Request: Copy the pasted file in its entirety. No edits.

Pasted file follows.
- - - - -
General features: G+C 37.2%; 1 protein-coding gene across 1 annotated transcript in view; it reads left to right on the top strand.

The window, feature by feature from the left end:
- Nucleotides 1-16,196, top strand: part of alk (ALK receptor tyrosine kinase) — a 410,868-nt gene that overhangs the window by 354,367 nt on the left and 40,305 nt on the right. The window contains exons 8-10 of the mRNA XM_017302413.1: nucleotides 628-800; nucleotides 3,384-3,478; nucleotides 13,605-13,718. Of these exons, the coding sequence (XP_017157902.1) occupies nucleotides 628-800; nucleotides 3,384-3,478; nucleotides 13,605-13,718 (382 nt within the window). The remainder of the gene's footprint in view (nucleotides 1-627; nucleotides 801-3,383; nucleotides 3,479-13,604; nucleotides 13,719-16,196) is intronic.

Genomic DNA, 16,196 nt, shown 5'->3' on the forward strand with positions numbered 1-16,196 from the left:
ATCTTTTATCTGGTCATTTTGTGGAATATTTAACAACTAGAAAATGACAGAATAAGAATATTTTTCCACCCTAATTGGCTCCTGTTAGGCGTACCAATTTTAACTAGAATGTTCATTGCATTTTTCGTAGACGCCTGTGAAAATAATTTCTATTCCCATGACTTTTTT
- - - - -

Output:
General features: G+C 37.2%; 1 protein-coding gene across 1 annotated transcript in view; it reads left to right on the top strand.

The window, feature by feature from the left end:
- Nucleotides 1-16,196, top strand: part of alk (ALK receptor tyrosine kinase) — a 410,868-nt gene that overhangs the window by 354,367 nt on the left and 40,305 nt on the right. The window contains exons 8-10 of the mRNA XM_017302413.1: nucleotides 628-800; nucleotides 3,384-3,478; nucleotides 13,605-13,718. Of these exons, the coding sequence (XP_017157902.1) occupies nucleotides 628-800; nucleotides 3,384-3,478; nucleotides 13,605-13,718 (382 nt within the window). The remainder of the gene's footprint in view (nucleotides 1-627; nucleotides 801-3,383; nucleotides 3,479-13,604; nucleotides 13,719-16,196) is intronic.

Genomic DNA, 16,196 nt, shown 5'->3' on the forward strand with positions numbered 1-16,196 from the left:
ATCTTTTATCTGGTCATTTTGTGGAATATTTAACAACTAGAAAATGACAGAATAAGAATATTTTTCCACCCTAATTGGCTCCTGTTAGGCGTACCAATTTTAACTAGAATGTTCATTGCATTTTTCGTAGACGCCTGTGAAAATAATTTCTATTCCCATGACTTTTTT